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Ron Berry was one of the most striking portrayers in fiction of the declining industrial communities of the great South Wales coalfield during the post-war, post-industrial period. Having worked in a variety of occupations, including coalmining, and also having been a talented amateur sportsman, Berry felt himself to be a misfit, all his life, in conventional cultural circles. His writing reflects this defiant, edgy, aggressive sense of being a rebellious outsider, drawing on such sources as hard-boiled American fiction for inspiration but also cultivating its own pungently distinctive, and inimitable sociolect, vividly capturing the idiom of experience in his native area of the South Wales industrial valleys.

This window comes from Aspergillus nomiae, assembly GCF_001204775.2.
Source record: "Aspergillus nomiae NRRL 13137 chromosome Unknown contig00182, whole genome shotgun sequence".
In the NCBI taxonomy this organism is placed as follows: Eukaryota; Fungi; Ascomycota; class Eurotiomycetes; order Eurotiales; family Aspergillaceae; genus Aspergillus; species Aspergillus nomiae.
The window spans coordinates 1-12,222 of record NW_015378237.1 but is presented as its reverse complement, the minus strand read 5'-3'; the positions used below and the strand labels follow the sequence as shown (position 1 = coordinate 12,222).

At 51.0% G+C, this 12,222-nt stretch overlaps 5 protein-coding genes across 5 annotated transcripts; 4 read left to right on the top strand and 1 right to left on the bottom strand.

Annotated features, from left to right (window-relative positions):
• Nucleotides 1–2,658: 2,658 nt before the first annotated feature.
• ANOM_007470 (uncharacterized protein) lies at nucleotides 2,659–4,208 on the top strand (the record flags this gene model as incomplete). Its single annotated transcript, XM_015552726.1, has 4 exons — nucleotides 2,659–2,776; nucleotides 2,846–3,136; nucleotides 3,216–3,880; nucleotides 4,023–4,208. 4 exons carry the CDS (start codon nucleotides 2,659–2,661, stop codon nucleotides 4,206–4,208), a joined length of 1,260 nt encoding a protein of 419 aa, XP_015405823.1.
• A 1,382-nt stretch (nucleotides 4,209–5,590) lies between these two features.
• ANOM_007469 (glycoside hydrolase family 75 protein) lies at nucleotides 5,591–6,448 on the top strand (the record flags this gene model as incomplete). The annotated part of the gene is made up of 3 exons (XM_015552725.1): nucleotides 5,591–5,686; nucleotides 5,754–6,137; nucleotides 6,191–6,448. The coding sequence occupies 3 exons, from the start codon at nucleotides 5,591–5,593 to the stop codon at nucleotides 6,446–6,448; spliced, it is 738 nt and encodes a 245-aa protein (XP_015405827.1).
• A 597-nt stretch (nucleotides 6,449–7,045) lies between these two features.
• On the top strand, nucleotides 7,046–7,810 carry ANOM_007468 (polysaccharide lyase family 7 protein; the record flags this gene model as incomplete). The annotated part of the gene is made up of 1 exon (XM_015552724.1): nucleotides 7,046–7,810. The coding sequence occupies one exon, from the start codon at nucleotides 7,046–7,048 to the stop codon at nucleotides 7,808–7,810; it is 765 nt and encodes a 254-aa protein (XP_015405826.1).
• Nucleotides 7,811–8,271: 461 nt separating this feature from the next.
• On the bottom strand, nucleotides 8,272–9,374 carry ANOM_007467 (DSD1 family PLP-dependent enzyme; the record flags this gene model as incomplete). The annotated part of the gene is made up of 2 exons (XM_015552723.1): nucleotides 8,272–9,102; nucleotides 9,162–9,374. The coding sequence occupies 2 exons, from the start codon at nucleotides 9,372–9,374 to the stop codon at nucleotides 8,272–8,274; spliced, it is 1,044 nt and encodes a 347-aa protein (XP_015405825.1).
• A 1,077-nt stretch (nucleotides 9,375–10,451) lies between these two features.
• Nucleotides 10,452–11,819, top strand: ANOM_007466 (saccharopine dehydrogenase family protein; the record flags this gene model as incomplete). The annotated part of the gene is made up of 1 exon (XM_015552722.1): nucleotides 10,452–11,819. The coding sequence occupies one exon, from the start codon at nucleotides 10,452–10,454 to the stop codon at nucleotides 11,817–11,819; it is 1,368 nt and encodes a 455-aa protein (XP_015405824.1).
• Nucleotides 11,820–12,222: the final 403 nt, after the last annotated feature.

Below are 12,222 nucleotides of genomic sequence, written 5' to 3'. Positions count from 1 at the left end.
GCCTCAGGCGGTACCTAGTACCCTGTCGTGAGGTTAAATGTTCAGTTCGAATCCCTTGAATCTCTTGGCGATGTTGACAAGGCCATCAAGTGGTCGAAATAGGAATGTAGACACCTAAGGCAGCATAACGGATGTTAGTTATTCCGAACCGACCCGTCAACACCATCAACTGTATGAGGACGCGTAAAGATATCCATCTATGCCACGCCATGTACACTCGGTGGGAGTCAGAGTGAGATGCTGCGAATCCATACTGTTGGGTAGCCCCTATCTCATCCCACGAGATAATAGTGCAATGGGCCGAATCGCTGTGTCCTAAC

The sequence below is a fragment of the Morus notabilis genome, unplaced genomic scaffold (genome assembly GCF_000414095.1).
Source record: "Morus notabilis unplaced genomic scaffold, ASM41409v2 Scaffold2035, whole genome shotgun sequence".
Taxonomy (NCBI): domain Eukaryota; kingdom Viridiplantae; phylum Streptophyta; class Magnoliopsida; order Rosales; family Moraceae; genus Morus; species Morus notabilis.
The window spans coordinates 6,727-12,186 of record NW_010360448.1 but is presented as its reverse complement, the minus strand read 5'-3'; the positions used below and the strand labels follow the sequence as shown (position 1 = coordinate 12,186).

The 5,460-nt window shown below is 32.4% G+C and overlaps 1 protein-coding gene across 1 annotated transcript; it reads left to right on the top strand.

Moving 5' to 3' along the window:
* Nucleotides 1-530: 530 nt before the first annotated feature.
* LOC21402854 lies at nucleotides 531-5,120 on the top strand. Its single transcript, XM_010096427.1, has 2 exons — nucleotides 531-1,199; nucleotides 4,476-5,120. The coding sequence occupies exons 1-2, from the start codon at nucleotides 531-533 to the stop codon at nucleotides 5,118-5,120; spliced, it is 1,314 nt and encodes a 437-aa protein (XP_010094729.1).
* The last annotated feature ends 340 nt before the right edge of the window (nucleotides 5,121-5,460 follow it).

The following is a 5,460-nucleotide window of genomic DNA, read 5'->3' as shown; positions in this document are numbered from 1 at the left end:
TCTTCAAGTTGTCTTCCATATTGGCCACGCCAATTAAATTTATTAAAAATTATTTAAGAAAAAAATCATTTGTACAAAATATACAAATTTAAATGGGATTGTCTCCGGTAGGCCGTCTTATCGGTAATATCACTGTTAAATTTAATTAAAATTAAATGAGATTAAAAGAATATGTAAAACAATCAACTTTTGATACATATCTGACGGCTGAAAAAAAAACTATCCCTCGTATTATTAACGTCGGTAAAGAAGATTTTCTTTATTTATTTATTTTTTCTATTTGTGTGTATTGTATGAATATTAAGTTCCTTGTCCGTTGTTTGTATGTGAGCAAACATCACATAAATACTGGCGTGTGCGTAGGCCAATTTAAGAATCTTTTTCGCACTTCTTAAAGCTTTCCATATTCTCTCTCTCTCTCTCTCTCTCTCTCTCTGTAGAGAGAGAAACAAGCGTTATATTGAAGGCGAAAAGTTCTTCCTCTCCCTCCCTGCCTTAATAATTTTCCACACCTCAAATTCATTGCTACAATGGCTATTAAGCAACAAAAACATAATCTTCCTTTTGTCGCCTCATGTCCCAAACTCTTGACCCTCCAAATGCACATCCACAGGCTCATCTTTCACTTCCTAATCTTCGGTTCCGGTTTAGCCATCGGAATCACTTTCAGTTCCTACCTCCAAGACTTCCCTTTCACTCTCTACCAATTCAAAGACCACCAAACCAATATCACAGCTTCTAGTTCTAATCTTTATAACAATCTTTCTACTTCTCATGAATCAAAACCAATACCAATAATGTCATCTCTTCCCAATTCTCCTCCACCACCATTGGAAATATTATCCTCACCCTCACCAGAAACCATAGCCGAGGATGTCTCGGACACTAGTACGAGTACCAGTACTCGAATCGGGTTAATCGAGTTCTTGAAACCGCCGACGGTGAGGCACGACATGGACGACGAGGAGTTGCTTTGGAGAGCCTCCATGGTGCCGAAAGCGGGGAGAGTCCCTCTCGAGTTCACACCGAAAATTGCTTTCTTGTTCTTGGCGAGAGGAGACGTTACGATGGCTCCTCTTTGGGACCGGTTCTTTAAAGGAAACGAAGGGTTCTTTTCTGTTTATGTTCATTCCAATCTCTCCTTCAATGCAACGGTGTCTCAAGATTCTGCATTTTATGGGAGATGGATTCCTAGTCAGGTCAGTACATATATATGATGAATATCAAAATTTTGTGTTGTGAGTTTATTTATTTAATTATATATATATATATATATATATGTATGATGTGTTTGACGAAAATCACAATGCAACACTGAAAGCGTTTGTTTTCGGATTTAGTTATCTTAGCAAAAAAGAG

The collection of his materials very kindly gifted to CREW by the writer’s family and archived by the University’s Library and Information Services Centre, is as varied as it is rich. It includes manuscript and typescript drafts not only of several of his novels and short stories but also of poems, plays, and of his remarkable autobiography, History is What You Live.